Bay Bridge Opening

The Bay Bridge is one of the most easily recognized landmarks in all of Maryland.

Officially known as the William Preston Lane Jr. Memorial Bridge, named after the governor who started the endeavor, the bridge changed the way of life for many Marylanders when it opened in July 1952. Prior to that, the only way the state’s Eastern shore could be reached was by boat or ferry.

An editorial in a January 1952 issue of The Star Democrat reflected on the change that was to come with the opening of the bridge later that year:

“For Talbot County and the entire peninsula, 1952 will be a year to be remembered. The opening of the Chesapeake Bay Bridge in July will mark the end of an era of relative isolation which has lasted for several centuries, and the beginning of a new era of closer integration with the remainder of the State. The bridge is bound to bring changes. Population is likely to increase. Our pattern of commerce will be altered. Tourist trade will flourish. Factories will seek branch locations on the peninsula. And as the area grows, local stores will face direct competition from branches of big-city stores and service establishments located here. Easton will be the hub of much of this development because of its central geographic location. But the entire area will feel the impact of the bridge.”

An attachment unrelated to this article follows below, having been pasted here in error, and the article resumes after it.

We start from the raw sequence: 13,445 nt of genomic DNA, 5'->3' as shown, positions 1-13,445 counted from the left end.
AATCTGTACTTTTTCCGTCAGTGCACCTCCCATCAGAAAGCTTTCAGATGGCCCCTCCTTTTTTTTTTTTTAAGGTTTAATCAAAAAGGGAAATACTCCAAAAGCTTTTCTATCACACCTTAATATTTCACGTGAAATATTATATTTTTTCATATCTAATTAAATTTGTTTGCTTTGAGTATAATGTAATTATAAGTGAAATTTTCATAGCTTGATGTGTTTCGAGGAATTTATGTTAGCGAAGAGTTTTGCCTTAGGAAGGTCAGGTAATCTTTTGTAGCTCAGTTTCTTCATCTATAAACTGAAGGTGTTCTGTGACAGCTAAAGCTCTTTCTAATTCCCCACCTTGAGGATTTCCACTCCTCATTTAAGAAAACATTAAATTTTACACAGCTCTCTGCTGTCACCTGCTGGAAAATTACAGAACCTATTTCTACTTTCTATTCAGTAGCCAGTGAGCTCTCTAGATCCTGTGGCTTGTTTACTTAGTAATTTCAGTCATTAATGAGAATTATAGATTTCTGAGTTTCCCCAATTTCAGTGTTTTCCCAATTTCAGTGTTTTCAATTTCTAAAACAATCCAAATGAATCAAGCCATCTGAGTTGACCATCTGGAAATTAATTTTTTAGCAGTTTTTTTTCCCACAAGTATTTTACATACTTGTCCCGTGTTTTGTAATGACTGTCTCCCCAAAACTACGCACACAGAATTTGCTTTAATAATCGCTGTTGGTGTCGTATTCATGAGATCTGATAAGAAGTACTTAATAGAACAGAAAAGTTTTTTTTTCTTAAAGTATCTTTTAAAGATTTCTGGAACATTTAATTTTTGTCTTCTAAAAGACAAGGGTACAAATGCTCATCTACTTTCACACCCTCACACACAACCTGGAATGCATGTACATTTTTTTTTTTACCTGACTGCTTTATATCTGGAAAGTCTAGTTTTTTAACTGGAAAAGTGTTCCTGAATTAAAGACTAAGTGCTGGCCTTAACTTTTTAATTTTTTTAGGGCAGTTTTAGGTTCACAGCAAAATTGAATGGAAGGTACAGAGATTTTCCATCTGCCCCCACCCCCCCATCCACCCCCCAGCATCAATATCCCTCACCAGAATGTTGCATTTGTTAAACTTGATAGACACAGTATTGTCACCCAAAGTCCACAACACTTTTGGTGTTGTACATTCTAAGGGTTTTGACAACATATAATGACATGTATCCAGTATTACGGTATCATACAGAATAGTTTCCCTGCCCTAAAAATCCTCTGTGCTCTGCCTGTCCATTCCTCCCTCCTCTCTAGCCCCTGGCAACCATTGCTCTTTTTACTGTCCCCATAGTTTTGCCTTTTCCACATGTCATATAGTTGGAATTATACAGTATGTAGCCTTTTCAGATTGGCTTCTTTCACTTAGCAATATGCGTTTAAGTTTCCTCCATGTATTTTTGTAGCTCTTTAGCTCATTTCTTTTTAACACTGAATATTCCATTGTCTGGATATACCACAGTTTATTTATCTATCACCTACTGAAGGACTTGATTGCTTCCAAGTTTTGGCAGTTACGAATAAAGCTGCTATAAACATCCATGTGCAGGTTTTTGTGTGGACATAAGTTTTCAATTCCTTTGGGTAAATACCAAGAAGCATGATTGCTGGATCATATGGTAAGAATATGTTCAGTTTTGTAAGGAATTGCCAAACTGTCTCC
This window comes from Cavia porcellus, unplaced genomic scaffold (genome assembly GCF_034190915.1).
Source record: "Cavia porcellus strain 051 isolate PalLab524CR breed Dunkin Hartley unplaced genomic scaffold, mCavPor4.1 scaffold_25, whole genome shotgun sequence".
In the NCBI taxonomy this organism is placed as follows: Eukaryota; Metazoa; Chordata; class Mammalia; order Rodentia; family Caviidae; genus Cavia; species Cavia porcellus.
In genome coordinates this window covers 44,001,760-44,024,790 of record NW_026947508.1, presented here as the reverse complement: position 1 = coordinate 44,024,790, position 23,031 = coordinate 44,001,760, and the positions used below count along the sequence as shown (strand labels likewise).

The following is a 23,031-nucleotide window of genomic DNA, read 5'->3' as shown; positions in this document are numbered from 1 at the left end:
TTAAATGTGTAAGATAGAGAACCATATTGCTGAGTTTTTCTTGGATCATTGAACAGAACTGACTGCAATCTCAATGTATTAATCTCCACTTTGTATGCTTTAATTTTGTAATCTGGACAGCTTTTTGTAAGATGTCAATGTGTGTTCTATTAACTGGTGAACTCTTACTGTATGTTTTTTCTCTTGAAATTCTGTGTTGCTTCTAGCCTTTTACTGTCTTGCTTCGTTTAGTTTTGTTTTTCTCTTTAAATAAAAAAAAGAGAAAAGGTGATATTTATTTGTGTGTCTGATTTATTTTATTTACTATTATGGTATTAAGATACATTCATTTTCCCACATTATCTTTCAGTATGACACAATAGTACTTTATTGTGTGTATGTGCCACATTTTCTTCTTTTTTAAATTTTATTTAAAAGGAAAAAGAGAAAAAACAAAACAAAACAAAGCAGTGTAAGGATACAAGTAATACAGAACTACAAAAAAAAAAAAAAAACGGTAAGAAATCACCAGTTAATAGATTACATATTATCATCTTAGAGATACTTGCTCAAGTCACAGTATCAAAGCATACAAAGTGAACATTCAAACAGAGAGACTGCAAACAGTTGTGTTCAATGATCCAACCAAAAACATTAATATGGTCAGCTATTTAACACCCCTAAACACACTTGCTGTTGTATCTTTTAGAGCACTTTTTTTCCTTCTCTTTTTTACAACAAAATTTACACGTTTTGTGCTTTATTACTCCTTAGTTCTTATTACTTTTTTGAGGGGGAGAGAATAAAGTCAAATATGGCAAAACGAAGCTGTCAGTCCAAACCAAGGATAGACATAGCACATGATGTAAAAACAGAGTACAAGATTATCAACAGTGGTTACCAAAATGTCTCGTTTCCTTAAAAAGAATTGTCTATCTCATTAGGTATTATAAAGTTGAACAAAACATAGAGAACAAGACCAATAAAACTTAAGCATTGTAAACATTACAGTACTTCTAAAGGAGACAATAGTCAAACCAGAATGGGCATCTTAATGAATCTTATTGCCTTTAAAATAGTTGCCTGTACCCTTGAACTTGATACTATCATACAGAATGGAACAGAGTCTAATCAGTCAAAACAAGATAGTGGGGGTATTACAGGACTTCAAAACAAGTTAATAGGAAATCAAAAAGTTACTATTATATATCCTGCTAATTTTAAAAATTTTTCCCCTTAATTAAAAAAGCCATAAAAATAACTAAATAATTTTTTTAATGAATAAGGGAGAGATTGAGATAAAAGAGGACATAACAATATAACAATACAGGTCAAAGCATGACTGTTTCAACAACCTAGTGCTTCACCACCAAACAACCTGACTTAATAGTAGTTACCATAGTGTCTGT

Spectators were treated to free bus rides over the $45 million suspension bridge on opening day. At the time, it was the third longest bridge in the world, according to an article in the Cumberland Evening Times covering the event. Tolls of $1.40 started to be charged at 5:01 p.m. on opening day, and it was estimated that 1,150,000 vehicles would use the bridge the first year, according to an article in the Morning Herald.

The Cumberland Evening Times article described how the bridge “…substitutes a 12-minute crossing for a ferry shuttle that has required 35 minutes, not counting waiting time that mounted into hours on summer weekends when cars backed up three or four miles.”

Now, six decades later, we continue to face that problem … while we’re waiting for the bridge!

Sources: Cumberland Evening Times, July 30, 1952; Morning Herald, July 30, 1952; Star Democrat, January 4, 1952

Photo: © Kurt Holter via

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